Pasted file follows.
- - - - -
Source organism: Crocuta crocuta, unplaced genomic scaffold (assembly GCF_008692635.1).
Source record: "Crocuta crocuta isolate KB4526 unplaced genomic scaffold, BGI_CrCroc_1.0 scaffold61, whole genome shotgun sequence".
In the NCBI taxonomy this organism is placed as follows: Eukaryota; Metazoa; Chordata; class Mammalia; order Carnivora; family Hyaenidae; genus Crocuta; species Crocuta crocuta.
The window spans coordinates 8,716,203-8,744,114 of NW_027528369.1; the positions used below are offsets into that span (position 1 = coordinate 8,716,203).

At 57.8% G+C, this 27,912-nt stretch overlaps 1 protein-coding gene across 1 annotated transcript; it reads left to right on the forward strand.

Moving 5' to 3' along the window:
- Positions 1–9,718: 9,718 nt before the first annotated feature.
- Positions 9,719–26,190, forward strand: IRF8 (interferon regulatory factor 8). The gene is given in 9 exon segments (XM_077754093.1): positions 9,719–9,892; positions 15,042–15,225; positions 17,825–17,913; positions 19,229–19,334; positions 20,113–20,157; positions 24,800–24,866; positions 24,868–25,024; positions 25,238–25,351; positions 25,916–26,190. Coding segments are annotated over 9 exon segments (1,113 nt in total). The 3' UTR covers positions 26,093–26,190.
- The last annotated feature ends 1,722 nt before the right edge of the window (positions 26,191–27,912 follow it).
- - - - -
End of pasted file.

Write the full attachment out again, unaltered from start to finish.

Source organism: Crocuta crocuta, unplaced genomic scaffold (assembly GCF_008692635.1).
Source record: "Crocuta crocuta isolate KB4526 unplaced genomic scaffold, BGI_CrCroc_1.0 scaffold61, whole genome shotgun sequence".
In the NCBI taxonomy this organism is placed as follows: Eukaryota; Metazoa; Chordata; class Mammalia; order Carnivora; family Hyaenidae; genus Crocuta; species Crocuta crocuta.
The window spans coordinates 8,716,203-8,744,114 of NW_027528369.1; the positions used below are offsets into that span (position 1 = coordinate 8,716,203).

At 57.8% G+C, this 27,912-nt stretch overlaps 1 protein-coding gene across 1 annotated transcript; it reads left to right on the forward strand.

Moving 5' to 3' along the window:
- Positions 1–9,718: 9,718 nt before the first annotated feature.
- Positions 9,719–26,190, forward strand: IRF8 (interferon regulatory factor 8). The gene is given in 9 exon segments (XM_077754093.1): positions 9,719–9,892; positions 15,042–15,225; positions 17,825–17,913; positions 19,229–19,334; positions 20,113–20,157; positions 24,800–24,866; positions 24,868–25,024; positions 25,238–25,351; positions 25,916–26,190. Coding segments are annotated over 9 exon segments (1,113 nt in total). The 3' UTR covers positions 26,093–26,190.
- The last annotated feature ends 1,722 nt before the right edge of the window (positions 26,191–27,912 follow it).